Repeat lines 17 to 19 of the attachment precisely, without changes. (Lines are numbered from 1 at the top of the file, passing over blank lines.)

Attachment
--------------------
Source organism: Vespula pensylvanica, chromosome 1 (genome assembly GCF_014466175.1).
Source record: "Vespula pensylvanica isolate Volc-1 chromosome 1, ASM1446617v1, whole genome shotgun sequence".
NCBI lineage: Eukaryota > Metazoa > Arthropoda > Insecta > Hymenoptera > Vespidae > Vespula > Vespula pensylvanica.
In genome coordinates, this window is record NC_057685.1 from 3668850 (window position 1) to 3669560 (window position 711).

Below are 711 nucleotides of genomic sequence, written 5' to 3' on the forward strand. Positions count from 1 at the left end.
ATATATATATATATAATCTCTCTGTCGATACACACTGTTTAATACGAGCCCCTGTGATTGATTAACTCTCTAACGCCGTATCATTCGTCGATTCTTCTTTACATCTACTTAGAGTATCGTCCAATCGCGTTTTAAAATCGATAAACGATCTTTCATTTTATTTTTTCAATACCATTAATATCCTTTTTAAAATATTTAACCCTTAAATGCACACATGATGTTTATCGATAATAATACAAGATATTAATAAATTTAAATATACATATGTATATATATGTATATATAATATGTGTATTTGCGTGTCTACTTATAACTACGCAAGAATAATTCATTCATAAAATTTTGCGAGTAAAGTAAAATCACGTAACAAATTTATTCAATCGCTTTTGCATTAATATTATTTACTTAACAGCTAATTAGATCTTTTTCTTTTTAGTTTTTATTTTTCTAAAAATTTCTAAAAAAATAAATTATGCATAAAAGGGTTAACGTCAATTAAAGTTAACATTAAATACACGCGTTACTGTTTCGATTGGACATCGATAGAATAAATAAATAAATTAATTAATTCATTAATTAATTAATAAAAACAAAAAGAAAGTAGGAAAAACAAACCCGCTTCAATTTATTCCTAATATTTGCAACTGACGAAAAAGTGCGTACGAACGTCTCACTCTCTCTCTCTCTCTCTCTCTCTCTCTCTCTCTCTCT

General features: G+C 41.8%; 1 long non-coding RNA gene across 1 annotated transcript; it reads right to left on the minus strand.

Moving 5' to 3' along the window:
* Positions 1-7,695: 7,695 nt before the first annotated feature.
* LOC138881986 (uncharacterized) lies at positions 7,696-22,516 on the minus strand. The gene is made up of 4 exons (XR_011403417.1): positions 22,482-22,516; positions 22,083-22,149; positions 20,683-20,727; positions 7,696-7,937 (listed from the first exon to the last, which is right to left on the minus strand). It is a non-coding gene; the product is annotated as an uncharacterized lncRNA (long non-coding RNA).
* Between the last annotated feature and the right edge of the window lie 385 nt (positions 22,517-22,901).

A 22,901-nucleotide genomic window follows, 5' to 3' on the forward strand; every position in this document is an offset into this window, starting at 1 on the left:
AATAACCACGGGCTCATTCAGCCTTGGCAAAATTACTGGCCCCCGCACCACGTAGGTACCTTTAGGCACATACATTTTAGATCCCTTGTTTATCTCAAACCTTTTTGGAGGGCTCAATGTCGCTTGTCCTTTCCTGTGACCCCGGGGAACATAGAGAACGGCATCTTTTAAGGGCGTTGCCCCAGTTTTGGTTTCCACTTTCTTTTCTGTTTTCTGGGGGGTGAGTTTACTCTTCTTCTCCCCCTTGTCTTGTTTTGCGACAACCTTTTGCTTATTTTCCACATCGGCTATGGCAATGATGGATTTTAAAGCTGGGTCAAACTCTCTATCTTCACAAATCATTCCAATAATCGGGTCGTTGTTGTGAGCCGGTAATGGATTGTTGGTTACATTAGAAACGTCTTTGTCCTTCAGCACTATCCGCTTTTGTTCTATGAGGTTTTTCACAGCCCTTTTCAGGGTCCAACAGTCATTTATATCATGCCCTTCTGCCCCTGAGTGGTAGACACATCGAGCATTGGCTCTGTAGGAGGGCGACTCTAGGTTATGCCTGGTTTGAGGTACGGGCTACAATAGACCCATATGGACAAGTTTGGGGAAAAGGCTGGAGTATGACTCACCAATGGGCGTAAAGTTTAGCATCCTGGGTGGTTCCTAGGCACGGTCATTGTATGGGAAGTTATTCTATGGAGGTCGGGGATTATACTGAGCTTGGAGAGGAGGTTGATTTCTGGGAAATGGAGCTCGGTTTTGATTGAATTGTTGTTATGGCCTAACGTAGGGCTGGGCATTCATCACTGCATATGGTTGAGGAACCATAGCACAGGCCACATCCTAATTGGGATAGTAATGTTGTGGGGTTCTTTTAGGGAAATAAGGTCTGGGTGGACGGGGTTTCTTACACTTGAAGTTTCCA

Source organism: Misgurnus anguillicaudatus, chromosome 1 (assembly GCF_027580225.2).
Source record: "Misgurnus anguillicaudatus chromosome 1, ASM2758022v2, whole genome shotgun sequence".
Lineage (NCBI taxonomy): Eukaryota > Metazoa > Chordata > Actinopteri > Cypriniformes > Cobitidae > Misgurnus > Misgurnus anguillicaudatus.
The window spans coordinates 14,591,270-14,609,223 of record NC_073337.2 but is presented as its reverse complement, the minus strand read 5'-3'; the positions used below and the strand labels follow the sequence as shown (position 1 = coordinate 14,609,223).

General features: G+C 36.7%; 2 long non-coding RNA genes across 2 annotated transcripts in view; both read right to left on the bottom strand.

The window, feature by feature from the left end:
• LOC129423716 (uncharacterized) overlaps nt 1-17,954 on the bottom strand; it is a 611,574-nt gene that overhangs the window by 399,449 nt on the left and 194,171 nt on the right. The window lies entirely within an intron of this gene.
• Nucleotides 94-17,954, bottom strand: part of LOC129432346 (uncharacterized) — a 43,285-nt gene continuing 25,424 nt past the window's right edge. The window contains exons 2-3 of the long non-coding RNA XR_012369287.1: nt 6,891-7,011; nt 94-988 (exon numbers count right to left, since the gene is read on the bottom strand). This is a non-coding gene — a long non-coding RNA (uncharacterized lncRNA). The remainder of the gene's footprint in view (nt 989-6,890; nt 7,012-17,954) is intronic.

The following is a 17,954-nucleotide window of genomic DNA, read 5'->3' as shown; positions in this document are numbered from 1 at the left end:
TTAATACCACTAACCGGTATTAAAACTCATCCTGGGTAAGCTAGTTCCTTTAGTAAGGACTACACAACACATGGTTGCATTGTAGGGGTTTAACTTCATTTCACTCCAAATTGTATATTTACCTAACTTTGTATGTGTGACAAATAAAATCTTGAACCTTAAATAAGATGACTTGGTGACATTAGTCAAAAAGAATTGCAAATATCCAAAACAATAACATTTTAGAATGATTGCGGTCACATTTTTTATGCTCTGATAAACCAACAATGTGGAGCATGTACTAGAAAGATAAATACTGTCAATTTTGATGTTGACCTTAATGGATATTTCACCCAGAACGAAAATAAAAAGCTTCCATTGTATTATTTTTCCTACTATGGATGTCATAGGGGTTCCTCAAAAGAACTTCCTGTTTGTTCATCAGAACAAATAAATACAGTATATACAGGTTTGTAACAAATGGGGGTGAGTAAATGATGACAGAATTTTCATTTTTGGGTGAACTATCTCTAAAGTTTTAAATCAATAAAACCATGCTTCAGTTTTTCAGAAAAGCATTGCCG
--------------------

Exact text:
The window spans coordinates 14,591,270-14,609,223 of record NC_073337.2 but is presented as its reverse complement, the minus strand read 5'-3'; the positions used below and the strand labels follow the sequence as shown (position 1 = coordinate 14,609,223).

General features: G+C 36.7%; 2 long non-coding RNA genes across 2 annotated transcripts in view; both read right to left on the bottom strand.

The window, feature by feature from the left end: